troit along the way.
Then, suddenly, she dropped
out of sight. Strange rumors
drifted around the record indus-
try, each month proclaiming
tlia coming of a new Bette Mid-
ler album, but somehow News-
week always ran photos of her
dancing at any new Riviera dis-
cotheque with someone's titled
son and the record never was
cut. It seemed as though she
had dumped her career. This
rumor was fueled by the re-
lease of a fraudulent grade-Z
movie called "The Divine Mr.
J" which featured Bette Mid-
ler in a small part. Her fans
gave up hope.
She appeared on a special
with Elton John and Cher, and
rumors began to fly again. In
the meanwhile, her longtime
mentor and friend, Barry Mani-
low, had struck out on his own,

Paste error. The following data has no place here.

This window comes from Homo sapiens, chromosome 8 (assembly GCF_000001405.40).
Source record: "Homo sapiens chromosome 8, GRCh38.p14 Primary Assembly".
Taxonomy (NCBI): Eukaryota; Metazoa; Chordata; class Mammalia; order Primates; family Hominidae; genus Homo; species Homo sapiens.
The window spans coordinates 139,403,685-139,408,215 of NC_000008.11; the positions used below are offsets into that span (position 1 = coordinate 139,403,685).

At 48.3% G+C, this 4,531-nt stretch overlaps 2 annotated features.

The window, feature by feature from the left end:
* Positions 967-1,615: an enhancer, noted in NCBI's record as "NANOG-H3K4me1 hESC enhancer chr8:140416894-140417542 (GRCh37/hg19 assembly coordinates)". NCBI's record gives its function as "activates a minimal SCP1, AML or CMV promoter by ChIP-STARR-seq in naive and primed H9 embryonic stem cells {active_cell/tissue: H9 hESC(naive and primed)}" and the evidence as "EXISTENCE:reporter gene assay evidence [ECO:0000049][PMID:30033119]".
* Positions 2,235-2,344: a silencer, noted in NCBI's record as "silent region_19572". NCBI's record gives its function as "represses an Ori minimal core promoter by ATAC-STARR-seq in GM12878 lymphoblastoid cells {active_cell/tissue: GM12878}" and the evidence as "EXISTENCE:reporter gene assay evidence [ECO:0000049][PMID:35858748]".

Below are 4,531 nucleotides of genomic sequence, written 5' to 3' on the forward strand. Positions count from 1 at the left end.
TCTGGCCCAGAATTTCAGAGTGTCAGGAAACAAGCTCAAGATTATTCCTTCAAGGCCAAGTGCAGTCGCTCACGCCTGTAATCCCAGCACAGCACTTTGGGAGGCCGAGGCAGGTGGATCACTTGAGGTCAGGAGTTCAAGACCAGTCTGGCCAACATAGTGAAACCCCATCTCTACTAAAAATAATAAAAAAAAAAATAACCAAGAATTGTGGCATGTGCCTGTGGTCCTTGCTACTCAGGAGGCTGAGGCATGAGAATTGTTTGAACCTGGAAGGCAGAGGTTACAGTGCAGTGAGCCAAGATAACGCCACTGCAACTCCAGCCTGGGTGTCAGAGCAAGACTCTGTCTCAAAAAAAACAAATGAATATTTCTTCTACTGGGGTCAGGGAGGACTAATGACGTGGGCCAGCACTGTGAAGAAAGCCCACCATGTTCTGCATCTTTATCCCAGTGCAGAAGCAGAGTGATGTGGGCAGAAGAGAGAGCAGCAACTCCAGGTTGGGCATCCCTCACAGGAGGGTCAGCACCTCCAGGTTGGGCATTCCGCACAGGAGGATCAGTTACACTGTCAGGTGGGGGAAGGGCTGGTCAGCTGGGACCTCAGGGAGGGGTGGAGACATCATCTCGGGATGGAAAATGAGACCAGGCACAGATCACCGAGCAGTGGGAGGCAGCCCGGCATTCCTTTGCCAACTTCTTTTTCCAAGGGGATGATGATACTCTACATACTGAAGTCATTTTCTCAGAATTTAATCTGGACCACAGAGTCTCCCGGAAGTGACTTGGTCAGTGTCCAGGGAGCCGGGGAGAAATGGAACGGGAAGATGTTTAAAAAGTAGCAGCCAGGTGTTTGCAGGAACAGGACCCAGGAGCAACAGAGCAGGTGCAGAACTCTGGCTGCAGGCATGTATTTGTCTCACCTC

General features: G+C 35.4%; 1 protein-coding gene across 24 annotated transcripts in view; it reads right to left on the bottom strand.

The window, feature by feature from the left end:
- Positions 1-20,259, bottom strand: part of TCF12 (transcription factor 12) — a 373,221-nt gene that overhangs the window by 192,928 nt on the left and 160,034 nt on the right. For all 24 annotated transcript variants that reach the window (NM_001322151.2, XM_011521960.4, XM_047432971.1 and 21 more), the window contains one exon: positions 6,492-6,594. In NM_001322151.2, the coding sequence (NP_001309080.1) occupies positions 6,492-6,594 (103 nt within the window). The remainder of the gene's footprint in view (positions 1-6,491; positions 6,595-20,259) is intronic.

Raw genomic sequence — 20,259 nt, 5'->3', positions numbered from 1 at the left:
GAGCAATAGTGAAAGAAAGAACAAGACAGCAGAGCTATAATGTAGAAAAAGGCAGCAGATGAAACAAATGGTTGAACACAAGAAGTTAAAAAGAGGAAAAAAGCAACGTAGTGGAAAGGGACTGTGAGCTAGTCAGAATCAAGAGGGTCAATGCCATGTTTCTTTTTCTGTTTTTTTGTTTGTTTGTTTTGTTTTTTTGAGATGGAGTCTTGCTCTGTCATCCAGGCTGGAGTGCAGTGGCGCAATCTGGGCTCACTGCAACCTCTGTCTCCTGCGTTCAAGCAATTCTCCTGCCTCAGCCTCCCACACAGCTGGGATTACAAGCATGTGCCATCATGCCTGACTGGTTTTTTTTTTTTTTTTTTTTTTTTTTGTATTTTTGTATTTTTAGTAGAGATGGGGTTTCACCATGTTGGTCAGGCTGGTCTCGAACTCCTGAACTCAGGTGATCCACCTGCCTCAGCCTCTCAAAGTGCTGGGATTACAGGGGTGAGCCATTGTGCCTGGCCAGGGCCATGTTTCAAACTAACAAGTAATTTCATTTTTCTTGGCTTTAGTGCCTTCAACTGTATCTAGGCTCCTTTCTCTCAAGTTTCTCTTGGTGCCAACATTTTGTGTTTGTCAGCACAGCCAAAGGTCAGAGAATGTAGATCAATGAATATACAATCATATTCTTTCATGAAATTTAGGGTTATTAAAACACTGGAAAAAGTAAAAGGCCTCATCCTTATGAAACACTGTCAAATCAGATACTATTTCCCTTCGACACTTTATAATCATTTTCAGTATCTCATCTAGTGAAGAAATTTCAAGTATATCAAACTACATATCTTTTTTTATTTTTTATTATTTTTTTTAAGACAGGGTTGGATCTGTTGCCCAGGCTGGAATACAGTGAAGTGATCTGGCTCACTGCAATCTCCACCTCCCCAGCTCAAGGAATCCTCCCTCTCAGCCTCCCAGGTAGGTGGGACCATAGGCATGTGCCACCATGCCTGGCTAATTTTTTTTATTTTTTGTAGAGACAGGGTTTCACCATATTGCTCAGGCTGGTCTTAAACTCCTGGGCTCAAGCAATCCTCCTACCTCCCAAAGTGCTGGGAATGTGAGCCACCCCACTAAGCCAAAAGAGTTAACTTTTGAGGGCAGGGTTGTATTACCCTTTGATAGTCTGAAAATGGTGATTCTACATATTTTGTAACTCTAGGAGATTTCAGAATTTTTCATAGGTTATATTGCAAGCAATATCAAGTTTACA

and she was cast adrift with-
out a musical arranger or di-
rector. Bette had hit - the pits.
PUT THEN, Bette Midler's
triumphant return was an-
nounced. The Divine Miss M
was returning to the Minskoff
Theater in New York City with
her "Clams on the Half-Shell"
revue. The future looked bright.
The critics loved it, the public
loved it - Bette was a star
again.
Bette Midler incorporated a
lot of her "Half-Shell" mater-
ial into the show at Masonic
Friday. It revealed two things;
first, that she had broadened
her anpeal to the middle-of-the-
roaders as well as the scream-
ing meemies, and secondly,
that in so doing she had lost a
great deal of her original kinky
charm.

She has become harder, slick-1
er - less the vulnerable littlei
girl you want to hug as well1
as the bitchy performer oft
1940's hits. She still does the
hits, and the three-o'clock-in-
the-morning jokes, but her ac-t
cessibility has been lost to
Paris. Before her sabbatical,
she had never rubbed elbowsr
with the Rothschilds - now,
that she has, and she seems thek
worse off for it.
SHE OPENED the concert
with that timeworn hit,.
"Friends," performed within
the framework of a vapid hos-
pital bed pantomime. The ap-
plause carried it, but the fans
of Detroit were so starved tot